Saturday, February 6, 2016

L'Arabe Du Futur by Riad Sattouf

My mom gave me these books for Christmas, and I set out to read them mostly because I know nothing about Syria and need some serious French practice. Sattouf speaks from the perspective of his two to six year old self, telling the story of his childhood in France, Libya, and Syria, and shifts color schemes as he moves from country to country. His memories from France are tinted blue, Syria red, and Libya, yellow, a device that felt a little forced at first, but that I ended up really liking. 

The bulk of the texts takes place in Syria, and while the drawings are highly stylized, the brutality and poverty of life in rural Syria under Hafez al-Assad is palpable. Most of the more horrific aspects are somewhat glazed over; the stories are told through the eyes of Sattouf as tiny kid. That being said, there are horrifying moments of violence and loss of innocence that stick with you. Early on in their life in Syria, Sattouf watches out a window while a group of kids finds a puppy and then kicks it almost to death before impaling it on a pitchfork. Sattouf's father, obsessed with hunting, takes him out and shoots the only game they can find--sparrows perched on a telephone wire. The next frame zooms in on what Sattouf sees when he goes to collect their haul: the sparrow's feet, blown apart from their bodies, still clinging to the telephone wire. Sattouf's style is all curves and bold lines; images like these are rendered in the same cartoony style as the rest of the book, making them that much more haunting.

As could probably be expected, the treatment of women in Syria does not come across well. Sattouf's mother, a blonde frenchwoman, is permanently aghast and exhausted by the smallness of her life in Syria and the wretchedness of the lives of women around her. We see her through her young son's eyes, so this attitude comes through in small details (her hunched posture and bagged eyes are sometimes labelled to draw our attention to them), and occasional huge outbursts at her seemingly oblivious husband. I would have liked to see more of her internal life and thoughts, but that's a clear limit of the genre, not of Sattouf as a writer.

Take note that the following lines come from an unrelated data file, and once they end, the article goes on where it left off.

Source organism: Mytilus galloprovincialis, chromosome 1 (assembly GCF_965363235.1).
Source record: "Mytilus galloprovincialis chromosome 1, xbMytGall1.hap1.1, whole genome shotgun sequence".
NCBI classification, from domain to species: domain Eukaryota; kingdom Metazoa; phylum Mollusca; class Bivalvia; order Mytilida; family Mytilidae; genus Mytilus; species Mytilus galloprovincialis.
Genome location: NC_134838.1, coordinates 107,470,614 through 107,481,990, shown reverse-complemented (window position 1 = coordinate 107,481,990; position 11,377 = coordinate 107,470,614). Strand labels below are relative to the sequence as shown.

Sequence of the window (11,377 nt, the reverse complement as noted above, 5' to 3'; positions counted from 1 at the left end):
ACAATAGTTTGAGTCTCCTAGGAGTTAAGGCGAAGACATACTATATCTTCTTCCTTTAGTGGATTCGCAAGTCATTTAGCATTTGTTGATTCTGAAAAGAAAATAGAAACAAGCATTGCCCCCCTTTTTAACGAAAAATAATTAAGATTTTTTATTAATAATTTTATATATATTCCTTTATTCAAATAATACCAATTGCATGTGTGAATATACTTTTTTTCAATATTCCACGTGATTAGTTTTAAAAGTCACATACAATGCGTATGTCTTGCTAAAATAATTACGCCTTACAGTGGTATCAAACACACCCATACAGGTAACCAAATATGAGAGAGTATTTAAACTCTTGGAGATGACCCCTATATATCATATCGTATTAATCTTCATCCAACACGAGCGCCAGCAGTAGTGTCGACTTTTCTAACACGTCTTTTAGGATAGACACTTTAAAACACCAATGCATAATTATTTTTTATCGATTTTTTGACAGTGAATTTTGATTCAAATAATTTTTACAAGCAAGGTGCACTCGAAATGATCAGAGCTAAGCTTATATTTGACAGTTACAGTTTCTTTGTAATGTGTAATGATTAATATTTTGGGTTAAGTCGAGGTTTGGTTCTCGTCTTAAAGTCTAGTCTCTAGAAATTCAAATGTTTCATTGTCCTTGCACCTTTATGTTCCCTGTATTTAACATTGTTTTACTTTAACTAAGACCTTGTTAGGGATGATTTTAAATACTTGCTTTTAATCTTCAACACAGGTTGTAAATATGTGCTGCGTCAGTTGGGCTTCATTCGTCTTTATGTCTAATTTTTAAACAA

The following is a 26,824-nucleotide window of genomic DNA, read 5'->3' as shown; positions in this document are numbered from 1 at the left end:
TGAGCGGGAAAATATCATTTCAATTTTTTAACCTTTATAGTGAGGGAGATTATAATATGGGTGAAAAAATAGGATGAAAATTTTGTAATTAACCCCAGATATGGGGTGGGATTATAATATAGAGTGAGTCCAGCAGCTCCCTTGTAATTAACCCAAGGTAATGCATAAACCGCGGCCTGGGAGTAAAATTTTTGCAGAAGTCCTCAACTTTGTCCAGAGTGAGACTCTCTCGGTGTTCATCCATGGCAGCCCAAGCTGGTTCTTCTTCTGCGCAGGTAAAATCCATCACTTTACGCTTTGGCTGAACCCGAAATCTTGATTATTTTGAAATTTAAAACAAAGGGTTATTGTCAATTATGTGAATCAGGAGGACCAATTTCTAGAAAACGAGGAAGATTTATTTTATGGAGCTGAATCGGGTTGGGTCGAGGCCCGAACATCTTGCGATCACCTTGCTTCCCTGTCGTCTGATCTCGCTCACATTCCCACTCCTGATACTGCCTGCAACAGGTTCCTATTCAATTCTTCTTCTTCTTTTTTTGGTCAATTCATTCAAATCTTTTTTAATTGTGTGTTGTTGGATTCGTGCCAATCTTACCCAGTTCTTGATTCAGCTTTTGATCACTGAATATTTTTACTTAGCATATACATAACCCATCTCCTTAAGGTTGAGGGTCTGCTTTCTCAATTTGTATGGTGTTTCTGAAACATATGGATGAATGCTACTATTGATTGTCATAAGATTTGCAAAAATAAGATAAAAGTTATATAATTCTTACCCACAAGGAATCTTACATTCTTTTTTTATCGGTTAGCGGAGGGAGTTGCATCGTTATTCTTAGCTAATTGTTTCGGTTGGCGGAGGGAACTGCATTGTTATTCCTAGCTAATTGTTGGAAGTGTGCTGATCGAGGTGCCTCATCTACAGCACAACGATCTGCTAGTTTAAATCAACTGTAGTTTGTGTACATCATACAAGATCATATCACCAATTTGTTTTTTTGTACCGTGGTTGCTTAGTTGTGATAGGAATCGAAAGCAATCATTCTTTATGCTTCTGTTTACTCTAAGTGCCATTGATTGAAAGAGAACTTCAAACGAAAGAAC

My favorite moment was when Sattouf starts to read French. He's been studying Arabic in school, but his mother has been slowly teaching him French at home. His family has a stack of Tin Tin comics which Sattouf has been "reading" on his own, making up stories to go with the pictures. One day, he picks up one of the books, and realizes that his is able to decipher words from the squiggles. He is amazed and delighted--the stories Herge wrote are even better than those Sattouf imagined. I love this scene for so many reasons. The vast majority of discoveries Sattouf makes are corrupting; to get to witness a more innocent breakthrough was a very refreshing oasis of hope. Second, I have a vivid memory of EXACTLY THIS MOMENT with Tin Tin comics. Sattouf is totally right. Herge is a way better storyteller than the seven year old imagination. Finally, there is a clear, Herge-esque quality to Sattouf's drawings. This moment was a nice nod to that bridge.

Overall, the books were more interesting as a character study of a confused third culture kid than they were as an account of Syrian culture. Because the whole thing is remembered through the eyes of a small child, the scope is small. The details are salient and feel real, but a lot of the bigger context is missing; possibly purposely since Sattouf himself wouldn't have had context beyond snippets of news and overheard adult conversation at the time.

The first volume is out here and the second is coming soon. If you like graphic novels: highly recommend.

No comments: